situation, the taxpayer seems to qualify.
We cannot guarantee that an Offer in Compromise will be
accepted by the IRS (no one can honestly make that guarantee — only the
IRS can decide that). But we can and do promise to suggest an
Offer in Compromise if your situation appears to qualify. And
we of course will not to advise making an Offer in Compromise
Sometimes taxpayers really do owe the IRS money.
(We don’t like paying tax either, but we accept the fact
that the federal government has the power, and uses that power, to pass
laws and rules imposing tax, and to collect taxes due under the law.
Note that we disagree with those who contend discredited arguments such
as that the income tax is unconstitutional. Court’s have heard and
repeatedly rejected these types of argument. People who espouse them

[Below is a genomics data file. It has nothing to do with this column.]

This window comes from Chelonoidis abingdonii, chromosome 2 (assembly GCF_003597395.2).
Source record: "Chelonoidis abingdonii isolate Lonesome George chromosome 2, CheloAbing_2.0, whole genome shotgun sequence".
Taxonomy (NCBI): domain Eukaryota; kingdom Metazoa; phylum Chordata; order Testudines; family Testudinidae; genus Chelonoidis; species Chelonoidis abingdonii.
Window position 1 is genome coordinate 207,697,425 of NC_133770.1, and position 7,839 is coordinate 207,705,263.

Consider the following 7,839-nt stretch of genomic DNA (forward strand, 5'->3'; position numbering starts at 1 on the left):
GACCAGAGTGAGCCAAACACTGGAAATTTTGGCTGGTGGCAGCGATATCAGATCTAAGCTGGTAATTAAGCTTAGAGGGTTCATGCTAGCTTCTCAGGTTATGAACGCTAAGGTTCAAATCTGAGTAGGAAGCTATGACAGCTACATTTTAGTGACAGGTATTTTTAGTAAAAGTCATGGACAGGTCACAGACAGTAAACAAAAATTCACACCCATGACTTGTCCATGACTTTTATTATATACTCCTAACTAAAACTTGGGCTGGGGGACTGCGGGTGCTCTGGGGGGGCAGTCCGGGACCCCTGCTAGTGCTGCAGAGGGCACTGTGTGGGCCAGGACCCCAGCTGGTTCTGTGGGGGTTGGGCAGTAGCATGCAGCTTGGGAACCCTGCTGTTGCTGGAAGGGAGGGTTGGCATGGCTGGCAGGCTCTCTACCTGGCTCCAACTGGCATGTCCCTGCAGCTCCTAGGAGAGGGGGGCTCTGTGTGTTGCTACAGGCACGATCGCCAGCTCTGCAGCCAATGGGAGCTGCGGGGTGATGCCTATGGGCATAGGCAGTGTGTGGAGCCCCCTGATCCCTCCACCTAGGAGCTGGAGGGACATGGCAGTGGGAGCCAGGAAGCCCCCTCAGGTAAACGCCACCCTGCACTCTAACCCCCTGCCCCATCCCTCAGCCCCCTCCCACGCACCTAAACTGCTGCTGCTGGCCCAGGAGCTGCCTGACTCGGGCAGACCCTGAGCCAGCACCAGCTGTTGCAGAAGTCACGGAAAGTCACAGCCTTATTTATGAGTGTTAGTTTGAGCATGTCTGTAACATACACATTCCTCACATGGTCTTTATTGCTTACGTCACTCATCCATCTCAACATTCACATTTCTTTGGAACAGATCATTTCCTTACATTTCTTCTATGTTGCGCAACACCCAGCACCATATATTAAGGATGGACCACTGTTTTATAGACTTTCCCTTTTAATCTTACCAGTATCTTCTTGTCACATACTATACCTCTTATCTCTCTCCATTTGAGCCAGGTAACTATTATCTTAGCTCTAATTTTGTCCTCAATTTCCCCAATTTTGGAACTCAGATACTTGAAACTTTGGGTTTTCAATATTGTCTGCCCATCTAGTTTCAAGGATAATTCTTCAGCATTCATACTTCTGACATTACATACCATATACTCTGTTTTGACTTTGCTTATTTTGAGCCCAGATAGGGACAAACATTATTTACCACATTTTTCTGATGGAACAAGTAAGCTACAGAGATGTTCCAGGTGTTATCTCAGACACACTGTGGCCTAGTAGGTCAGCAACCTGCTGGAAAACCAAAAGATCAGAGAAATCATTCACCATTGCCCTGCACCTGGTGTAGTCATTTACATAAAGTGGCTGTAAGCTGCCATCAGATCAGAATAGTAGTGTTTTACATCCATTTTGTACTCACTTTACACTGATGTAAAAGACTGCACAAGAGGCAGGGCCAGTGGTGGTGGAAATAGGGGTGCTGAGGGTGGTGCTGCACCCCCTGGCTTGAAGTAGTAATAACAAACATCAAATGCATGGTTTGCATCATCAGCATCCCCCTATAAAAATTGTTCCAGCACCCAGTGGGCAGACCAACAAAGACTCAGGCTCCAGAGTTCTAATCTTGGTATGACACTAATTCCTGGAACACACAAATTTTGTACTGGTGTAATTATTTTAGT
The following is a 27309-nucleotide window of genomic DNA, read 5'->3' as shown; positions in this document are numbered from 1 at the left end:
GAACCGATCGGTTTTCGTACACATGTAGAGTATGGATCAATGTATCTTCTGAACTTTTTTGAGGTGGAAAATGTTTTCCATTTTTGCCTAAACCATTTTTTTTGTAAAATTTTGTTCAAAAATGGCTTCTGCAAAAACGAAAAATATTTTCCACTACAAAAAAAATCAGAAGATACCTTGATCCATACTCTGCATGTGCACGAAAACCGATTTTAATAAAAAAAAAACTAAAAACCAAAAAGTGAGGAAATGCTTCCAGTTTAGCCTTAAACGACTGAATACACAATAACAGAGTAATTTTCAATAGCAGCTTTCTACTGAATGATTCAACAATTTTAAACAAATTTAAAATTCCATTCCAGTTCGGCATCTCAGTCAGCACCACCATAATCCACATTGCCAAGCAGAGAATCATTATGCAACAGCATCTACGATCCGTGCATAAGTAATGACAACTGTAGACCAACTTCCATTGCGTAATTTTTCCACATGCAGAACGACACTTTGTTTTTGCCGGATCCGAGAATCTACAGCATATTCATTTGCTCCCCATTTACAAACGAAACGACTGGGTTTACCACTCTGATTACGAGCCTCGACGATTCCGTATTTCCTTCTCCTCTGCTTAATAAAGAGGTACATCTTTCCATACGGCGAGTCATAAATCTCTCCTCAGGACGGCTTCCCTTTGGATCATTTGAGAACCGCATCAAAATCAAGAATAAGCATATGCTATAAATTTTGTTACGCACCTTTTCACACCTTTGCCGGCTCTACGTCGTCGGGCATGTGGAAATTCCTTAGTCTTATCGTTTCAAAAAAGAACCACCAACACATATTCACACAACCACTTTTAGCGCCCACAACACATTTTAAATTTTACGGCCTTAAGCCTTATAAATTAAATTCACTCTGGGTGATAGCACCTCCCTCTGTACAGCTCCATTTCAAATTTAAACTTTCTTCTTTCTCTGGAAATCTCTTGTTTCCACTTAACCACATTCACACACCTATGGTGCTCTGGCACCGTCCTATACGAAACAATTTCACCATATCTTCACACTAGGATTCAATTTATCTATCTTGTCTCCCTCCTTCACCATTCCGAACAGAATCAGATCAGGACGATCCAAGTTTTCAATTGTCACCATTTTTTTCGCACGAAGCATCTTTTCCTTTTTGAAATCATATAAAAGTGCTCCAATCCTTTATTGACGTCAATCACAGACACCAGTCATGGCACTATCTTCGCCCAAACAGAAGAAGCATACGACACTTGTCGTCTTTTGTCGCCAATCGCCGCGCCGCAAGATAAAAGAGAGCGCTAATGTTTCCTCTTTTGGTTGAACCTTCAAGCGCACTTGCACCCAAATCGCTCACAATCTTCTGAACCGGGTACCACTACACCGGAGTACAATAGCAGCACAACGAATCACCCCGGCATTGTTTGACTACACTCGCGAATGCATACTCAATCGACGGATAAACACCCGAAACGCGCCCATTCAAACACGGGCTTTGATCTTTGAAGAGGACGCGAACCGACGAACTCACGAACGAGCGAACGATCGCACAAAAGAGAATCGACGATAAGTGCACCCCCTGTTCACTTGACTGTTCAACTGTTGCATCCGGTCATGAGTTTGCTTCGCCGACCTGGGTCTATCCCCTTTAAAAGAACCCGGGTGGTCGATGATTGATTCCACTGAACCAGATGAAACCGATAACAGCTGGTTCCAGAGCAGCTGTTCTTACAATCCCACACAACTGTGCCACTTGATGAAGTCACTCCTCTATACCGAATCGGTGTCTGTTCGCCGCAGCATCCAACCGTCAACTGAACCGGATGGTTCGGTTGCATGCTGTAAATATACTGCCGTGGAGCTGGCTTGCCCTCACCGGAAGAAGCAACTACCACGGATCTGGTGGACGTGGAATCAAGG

have been labeled “tax protestors,” and are treated harshly by the
courts. For example, the most famous tax protestor in recent times,
Hollywood film star Wesley Snipes has been sentenced to three years in
prison for failing to file tax returns based on repeatedly rejected
Sometimes, when taxpayers do actually owe money to the
IRS, they owe less money than the IRS says they do. But after
working through the numbers, whether the amount due is what the IRS
originally said, or whether it is some amount less than that a taxpayer
may be facing a real bill for taxes due.
We can help you get the IRS off your back by negotiating
a reasonable installment agreement which allows you to payoff the debt
Negotiating and entering into an installment agreement
can put an end to threats of levies on your bank account, garnishment
of wages, seizure of your assets, and all the other things the IRS does
to collect on a tax debt.
Sometimes a taxpayer simply does not have the income or
assets to pay a tax obligation. And there is no prospect of
changing that any time soon.